The Ghanaian government says it is taking steps to protect investors’ earnings as it seeks a deal with the International Monetary Fund (IMF).
President Akufo-Addo expressed his optimism. In a speech broadcast on Sunday in Accra, Ghana’s capital.
According to Ghanaian President Nana Akufo-Addo, negotiations for a $3 billion bailout with the International Monetary Fund resulted in losses for bond investors being ruled out.
What Akufo-Addo is saying
The president criticised speculation in Ghana that claimed investors would receive a “haircut,” which he claimed had led to new cedi selling.
“I also want to assure all Ghanaians that no individual or institutional investor, including pension funds, in Government treasury bills or instruments will lose their money as a result of our ongoing IMF negotiations,” he said on Sunday. he said. “There will be no haircuts.”
He added, “So I urge all of you to ignore the false rumours, just as, in the banking sector clean-up, the Government ensured that the 4.6 million depositors affected by the exercise did not lose their deposits.”
What you should know
To continue the discussions that started in July for a three-year loan program, a follow-up IMF mission is anticipated in Ghana in the coming weeks. The authorities must take corrective action, including restructuring its liabilities, to qualify for assistance.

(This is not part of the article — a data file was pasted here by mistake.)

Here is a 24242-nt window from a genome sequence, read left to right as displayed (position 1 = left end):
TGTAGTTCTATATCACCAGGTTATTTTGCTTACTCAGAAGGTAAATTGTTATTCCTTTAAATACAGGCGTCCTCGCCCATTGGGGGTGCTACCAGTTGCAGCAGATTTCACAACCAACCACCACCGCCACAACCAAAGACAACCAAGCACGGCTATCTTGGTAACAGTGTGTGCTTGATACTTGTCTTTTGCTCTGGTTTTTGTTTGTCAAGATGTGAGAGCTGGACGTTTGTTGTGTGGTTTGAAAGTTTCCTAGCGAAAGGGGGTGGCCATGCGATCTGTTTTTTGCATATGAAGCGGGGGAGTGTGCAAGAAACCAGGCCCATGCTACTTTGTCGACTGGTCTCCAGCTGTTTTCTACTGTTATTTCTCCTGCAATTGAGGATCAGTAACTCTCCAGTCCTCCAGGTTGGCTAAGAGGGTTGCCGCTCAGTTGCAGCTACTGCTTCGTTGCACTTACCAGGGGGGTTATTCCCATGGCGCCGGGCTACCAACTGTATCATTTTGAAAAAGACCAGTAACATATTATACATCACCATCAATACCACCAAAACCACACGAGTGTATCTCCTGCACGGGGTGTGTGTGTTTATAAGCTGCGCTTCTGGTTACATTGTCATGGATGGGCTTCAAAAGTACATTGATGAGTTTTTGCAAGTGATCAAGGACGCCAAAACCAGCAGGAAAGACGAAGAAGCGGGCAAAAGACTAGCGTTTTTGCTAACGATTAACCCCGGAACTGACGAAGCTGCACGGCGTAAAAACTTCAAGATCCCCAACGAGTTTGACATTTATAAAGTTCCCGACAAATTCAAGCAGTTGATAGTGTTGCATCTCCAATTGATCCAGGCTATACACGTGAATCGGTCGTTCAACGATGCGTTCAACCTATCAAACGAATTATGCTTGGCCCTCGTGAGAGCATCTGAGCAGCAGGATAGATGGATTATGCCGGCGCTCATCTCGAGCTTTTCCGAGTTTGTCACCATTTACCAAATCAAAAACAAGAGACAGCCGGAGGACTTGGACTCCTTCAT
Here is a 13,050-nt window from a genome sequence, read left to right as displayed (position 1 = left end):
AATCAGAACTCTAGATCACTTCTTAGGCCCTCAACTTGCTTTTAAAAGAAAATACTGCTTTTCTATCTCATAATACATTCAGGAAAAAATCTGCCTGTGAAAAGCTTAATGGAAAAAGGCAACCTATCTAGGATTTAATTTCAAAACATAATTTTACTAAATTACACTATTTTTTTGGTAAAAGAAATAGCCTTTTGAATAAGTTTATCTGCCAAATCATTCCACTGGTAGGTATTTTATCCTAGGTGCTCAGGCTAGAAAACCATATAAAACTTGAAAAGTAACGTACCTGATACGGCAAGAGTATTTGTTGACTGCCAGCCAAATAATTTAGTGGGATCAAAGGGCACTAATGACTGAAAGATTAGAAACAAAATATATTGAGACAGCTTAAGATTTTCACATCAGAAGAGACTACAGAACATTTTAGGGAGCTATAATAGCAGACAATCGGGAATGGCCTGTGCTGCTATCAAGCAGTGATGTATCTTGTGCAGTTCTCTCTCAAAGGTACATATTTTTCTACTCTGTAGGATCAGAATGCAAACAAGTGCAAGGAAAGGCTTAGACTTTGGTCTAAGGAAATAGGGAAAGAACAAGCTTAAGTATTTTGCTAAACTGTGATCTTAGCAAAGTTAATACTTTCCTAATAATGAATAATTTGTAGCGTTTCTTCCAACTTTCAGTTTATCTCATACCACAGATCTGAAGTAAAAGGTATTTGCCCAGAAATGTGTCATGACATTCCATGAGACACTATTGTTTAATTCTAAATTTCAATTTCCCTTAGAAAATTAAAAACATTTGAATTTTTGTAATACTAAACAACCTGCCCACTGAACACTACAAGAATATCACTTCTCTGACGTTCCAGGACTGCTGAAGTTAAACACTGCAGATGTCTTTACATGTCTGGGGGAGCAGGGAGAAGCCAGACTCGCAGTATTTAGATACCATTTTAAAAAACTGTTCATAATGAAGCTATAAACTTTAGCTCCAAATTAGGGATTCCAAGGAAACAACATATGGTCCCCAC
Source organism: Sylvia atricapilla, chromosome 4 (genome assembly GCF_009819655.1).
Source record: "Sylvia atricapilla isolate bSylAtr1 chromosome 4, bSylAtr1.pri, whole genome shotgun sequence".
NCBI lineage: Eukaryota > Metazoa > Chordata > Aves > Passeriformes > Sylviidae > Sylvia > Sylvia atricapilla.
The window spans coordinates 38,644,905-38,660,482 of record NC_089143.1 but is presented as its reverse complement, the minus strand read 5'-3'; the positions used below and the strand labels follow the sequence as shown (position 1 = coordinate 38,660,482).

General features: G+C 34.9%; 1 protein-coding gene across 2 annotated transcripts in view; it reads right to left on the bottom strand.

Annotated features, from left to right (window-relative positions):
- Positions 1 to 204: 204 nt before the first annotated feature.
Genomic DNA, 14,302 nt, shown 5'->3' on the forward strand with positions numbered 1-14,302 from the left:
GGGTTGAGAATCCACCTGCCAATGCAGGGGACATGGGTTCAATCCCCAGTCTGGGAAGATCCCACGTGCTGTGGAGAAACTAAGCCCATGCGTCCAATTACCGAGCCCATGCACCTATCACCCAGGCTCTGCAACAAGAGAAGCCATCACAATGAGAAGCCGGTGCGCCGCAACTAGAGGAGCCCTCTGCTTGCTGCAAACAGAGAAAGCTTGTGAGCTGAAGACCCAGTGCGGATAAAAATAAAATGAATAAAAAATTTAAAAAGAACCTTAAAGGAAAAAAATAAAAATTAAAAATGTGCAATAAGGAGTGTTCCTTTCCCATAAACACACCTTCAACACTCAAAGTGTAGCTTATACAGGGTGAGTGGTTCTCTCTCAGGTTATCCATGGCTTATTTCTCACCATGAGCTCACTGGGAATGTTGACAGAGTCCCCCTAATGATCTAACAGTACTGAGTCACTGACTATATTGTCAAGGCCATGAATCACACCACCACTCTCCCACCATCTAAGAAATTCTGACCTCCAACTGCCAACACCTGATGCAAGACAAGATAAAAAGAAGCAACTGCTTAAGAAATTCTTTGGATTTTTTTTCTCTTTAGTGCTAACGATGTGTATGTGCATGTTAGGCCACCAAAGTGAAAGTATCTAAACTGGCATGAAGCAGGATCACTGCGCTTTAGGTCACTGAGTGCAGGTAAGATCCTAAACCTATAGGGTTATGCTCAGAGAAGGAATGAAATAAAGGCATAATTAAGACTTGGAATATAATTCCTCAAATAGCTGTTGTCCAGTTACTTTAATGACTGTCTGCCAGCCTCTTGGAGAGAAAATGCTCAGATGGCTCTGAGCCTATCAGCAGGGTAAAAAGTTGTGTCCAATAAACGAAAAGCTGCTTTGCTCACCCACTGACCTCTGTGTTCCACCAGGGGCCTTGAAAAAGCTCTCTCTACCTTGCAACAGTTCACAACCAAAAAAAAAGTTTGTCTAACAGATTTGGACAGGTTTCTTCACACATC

According to a statement released on Monday, the Finance Ministry stated that the government and the IMF are both committed to reaching an agreement on a framework and policies for an IMF-backed program “as soon as practicable.”
The total public debt will be reduced to 55% of GDP by 2028, according to Akufo-Addo, and the cost of servicing the external debt will be limited to no more than 18% of annual revenue by the same year.
The cedi has depreciated by 56% against the dollar this year, making it the worst-performing currency in the world. This depreciation results from foreign investors leaving the country due to worries about the sustainability of the nation’s debt. As a result, inflation has picked up speed. Prior to the statistics office changing how it measures price growth, inflation rose for 15 straight months.
To control price growth, strengthen the currency, and entice investors back, the central bank raised its benchmark lending rate this year by 10 percentage points to 24.5%. For traders, this has resulted in higher borrowing costs.